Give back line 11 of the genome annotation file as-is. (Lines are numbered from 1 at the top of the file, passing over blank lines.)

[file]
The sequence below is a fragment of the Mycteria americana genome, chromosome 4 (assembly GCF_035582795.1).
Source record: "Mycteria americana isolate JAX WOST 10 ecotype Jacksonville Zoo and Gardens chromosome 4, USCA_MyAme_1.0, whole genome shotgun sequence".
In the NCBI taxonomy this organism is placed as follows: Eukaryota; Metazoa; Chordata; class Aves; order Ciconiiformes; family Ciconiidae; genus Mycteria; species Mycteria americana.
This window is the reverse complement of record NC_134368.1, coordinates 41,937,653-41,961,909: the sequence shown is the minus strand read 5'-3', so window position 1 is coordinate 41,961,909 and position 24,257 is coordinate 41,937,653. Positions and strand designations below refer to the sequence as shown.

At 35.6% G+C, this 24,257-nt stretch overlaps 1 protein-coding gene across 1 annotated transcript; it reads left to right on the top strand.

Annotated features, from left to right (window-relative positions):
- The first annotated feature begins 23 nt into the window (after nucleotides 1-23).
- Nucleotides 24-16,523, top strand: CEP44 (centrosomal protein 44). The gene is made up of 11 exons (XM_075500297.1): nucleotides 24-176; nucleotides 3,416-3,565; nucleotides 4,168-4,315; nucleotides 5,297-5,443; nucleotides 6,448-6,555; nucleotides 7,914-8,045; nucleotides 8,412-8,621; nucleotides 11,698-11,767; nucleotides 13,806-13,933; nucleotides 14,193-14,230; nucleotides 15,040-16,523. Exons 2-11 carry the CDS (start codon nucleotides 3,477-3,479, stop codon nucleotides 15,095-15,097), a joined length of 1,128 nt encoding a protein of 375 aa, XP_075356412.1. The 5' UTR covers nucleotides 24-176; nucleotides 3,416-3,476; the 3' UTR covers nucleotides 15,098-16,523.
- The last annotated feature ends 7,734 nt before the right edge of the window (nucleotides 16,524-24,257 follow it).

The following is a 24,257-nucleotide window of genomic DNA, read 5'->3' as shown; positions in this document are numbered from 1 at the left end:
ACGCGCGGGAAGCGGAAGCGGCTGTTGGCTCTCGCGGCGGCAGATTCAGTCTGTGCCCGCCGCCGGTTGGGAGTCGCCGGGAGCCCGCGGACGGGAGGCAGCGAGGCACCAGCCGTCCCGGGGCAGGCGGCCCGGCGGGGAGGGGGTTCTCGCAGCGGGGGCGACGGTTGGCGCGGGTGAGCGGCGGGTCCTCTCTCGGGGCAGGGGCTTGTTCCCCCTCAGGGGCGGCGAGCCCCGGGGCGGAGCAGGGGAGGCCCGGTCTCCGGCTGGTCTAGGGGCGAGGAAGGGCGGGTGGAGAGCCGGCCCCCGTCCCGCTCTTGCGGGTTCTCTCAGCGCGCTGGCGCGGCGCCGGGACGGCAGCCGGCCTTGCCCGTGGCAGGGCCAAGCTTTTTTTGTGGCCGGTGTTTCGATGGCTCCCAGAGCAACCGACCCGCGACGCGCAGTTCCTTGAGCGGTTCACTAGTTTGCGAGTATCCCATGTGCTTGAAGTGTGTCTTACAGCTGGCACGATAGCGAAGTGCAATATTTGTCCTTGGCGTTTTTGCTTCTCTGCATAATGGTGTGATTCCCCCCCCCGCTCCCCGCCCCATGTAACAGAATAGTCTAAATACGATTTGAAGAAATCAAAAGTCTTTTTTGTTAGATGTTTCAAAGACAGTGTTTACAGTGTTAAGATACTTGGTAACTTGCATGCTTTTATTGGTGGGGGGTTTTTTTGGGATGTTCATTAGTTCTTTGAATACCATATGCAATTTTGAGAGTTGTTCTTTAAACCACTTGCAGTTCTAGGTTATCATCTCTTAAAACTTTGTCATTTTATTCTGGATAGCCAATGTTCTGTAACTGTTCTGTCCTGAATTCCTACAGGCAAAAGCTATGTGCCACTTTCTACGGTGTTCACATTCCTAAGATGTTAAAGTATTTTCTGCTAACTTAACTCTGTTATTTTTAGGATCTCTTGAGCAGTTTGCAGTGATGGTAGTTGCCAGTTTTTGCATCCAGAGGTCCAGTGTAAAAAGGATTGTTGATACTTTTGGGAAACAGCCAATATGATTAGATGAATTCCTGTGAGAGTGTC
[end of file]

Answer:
ACGCGCGGGAAGCGGAAGCGGCTGTTGGCTCTCGCGGCGGCAGATTCAGTCTGTGCCCGCCGCCGGTTGGGAGTCGCCGGGAGCCCGCGGACGGGAGGCAGCGAGGCACCAGCCGTCCCGGGGCAGGCGGCCCGGCGGGGAGGGGGTTCTCGCAGCGGGGGCGACGGTTGGCGCGGGTGAGCGGCGGGTCCTCTCTCGGGGCAGGGGCTTGTTCCCCCTCAGGGGCGGCGAGCCCCGGGGCGGAGCAGGGGAGGCCCGGTCTCCGGCTGGTCTAGGGGCGAGGAAGGGCGGGTGGAGAGCCGGCCCCCGTCCCGCTCTTGCGGGTTCTCTCAGCGCGCTGGCGCGGCGCCGGGACGGCAGCCGGCCTTGCCCGTGGCAGGGCCAAGCTTTTTTTGTGGCCGGTGTTTCGATGGCTCCCAGAGCAACCGACCCGCGACGCGCAGTTCCTTGAGCGGTTCACTAGTTTGCGAGTATCCCATGTGCTTGAAGTGTGTCTTACAGCTGGCACGATAGCGAAGTGCAATATTTGTCCTTGGCGTTTTTGCTTCTCTGCATAATGGTGTGATTCCCCCCCCCGCTCCCCGCCCCATGTAACAGAATAGTCTAAATACGATTTGAAGAAATCAAAAGTCTTTTTTGTTAGATGTTTCAAAGACAGTGTTTACAGTGTTAAGATACTTGGTAACTTGCATGCTTTTATTGGTGGGGGGTTTTTTTGGGATGTTCATTAGTTCTTTGAATACCATATGCAATTTTGAGAGTTGTTCTTTAAACCACTTGCAGTTCTAGGTTATCATCTCTTAAAACTTTGTCATTTTATTCTGGATAGCCAATGTTCTGTAACTGTTCTGTCCTGAATTCCTACAGGCAAAAGCTATGTGCCACTTTCTACGGTGTTCACATTCCTAAGATGTTAAAGTATTTTCTGCTAACTTAACTCTGTTATTTTTAGGATCTCTTGAGCAGTTTGCAGTGATGGTAGTTGCCAGTTTTTGCATCCAGAGGTCCAGTGTAAAAAGGATTGTTGATACTTTTGGGAAACAGCCAATATGATTAGATGAATTCCTGTGAGAGTGTC